Every year brings some cinematic surprises, but here’s something truly unexpected: One of the best movies of 2018 was shot a century ago. Who could have guessed that when Peter Jackson was innovating cinematic techniques for grand fantasies like “The Lord of the Rings” and “The Hobbit,” he would eventually use them to service solemn reality?
“They Shall Not Grow Old” — which takes its name from Laurence Binyon’s 1914 poetic tribute “For the Fallen” — started like any ordinary, well-intentioned documentary: Great Britain’s Imperial War Museum approached Jackson about honoring the centenary of the World War I Armistice. But when he began sifting through their archival footage, it looked like, well, archival footage from 100 years ago. Given that there are already plenty of traditional docs about WWI, Jackson set about creating a new experience from antique materials.
This was, undeniably, a risky proposition; no one wants to airbrush history. But by thoughtfully employing cutting-edge technology, Jackson has instead created an essential portal connecting audiences of the present to his subjects in the past.
He and his team spent years upgrading the museum’s old footage (which was shot at 13 frames per second) to the contemporary speed of 24 frames per second. If the traditionalist in you is already concerned, you may not want to hear about the digitalized clarity, 3D glasses or — hold on to your bowler hat — colorization. But reserve judgment, because Jackson achieves exactly what he wants: a fully immersive event, in which we understand the experience of WWI soldiers as we never have before.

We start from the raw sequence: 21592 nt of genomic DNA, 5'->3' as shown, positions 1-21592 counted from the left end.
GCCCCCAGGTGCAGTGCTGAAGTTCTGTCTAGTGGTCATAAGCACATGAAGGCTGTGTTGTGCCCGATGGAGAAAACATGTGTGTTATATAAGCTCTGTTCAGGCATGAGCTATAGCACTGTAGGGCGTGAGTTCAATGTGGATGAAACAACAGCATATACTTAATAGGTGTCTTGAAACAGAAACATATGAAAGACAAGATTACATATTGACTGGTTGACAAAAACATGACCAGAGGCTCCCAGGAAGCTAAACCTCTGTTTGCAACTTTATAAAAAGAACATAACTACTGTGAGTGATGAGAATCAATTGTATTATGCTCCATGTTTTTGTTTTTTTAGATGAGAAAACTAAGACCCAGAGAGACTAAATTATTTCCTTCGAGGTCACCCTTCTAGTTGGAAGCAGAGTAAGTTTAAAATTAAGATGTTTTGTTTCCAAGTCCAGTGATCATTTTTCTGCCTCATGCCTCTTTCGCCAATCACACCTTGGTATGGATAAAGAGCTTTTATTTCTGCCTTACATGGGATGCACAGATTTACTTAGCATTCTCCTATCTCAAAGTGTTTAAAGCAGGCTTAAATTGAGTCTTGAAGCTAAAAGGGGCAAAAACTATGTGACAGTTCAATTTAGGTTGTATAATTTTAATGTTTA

This approach is enhanced still further by Jackson’s careful construction of the film, and his decision to eschew conventional narration. Instead, he sifted through hours of decades-old oral histories collected by the BBC, which allows both aged veterans and youthful troops to represent themselves. (The action is enhanced by carefully matched audio recreations.)
The contemporary priority of including a wide range of perspectives has been a great asset to culture overall, but Jackson consciously chose to keep his focus narrow here. His intention was to connect us to the experiences of front-line infantry soldiers in a visceral way, and he has succeeded brilliantly.
While we hear the voices of veterans remembering their motivation for joining up (patriotism, excitement, escape), we see the excited, wide-open faces of boys actually living in those moments. And so many truly are boys, some as young as 14. But as the days and months pass, we watch them moving to the front lines, attempting to find some shelter in rat-infested trenches and blowing off steam with remarkable silliness, before facing down death and, in only some cases, walking away.
There is no safe distance here, in the form of grainy footage or unfamiliar archaisms. Indeed, the immediacy of their reality becomes almost overwhelming, and there are moments when you will assume Jackson must have staged visual reenactments. Your heart will hope he did. But ultimately, we can be grateful that he forged a different path instead.